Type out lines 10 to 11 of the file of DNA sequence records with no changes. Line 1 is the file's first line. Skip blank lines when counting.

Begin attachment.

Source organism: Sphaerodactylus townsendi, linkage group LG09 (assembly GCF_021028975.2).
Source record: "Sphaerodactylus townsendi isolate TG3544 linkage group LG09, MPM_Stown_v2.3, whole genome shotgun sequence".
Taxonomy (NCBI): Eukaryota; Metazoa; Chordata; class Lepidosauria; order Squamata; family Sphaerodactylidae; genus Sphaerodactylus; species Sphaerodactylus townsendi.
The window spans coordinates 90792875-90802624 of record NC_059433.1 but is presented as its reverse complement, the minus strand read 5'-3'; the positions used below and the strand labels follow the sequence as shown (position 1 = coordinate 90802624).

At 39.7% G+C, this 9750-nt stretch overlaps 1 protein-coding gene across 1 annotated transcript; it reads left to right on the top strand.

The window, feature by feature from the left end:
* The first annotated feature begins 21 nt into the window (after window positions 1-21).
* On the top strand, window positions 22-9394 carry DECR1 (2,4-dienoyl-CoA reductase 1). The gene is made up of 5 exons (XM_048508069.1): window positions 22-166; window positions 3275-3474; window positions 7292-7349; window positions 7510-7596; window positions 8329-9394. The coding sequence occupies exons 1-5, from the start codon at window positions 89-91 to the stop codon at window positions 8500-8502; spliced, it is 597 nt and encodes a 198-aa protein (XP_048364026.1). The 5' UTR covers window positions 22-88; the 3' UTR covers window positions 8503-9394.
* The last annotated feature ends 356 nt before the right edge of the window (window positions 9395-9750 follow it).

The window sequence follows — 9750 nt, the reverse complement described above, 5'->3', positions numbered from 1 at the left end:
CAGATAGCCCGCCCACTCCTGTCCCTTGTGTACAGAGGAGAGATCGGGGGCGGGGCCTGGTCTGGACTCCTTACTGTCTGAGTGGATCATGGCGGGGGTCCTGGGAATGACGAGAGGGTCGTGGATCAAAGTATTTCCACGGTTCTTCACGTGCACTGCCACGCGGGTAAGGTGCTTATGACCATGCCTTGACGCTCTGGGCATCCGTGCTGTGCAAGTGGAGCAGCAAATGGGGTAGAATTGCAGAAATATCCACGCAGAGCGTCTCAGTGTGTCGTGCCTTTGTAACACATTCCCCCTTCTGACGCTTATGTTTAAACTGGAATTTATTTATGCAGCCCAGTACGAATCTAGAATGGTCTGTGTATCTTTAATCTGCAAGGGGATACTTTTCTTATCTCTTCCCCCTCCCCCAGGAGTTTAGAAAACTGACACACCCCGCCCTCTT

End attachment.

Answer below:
The window sequence follows — 9750 nt, the reverse complement described above, 5'->3', positions numbered from 1 at the left end:
CAGATAGCCCGCCCACTCCTGTCCCTTGTGTACAGAGGAGAGATCGGGGGCGGGGCCTGGTCTGGACTCCTTACTGTCTGAGTGGATCATGGCGGGGGTCCTGGGAATGACGAGAGGGTCGTGGATCAAAGTATTTCCACGGTTCTTCACGTGCACTGCCACGCGGGTAAGGTGCTTATGACCATGCCTTGACGCTCTGGGCATCCGTGCTGTGCAAGTGGAGCAGCAAATGGGGTAGAATTGCAGAAATATCCACGCAGAGCGTCTCAGTGTGTCGTGCCTTTGTAACACATTCCCCCTTCTGACGCTTATGTTTAAACTGGAATTTATTTATGCAGCCCAGTACGAATCTAGAATGGTCTGTGTATCTTTAATCTGCAAGGGGATACTTTTCTTATCTCTTCCCCCTCCCCCAGGAGTTTAGAAAACTGACACACCCCGCCCTCTT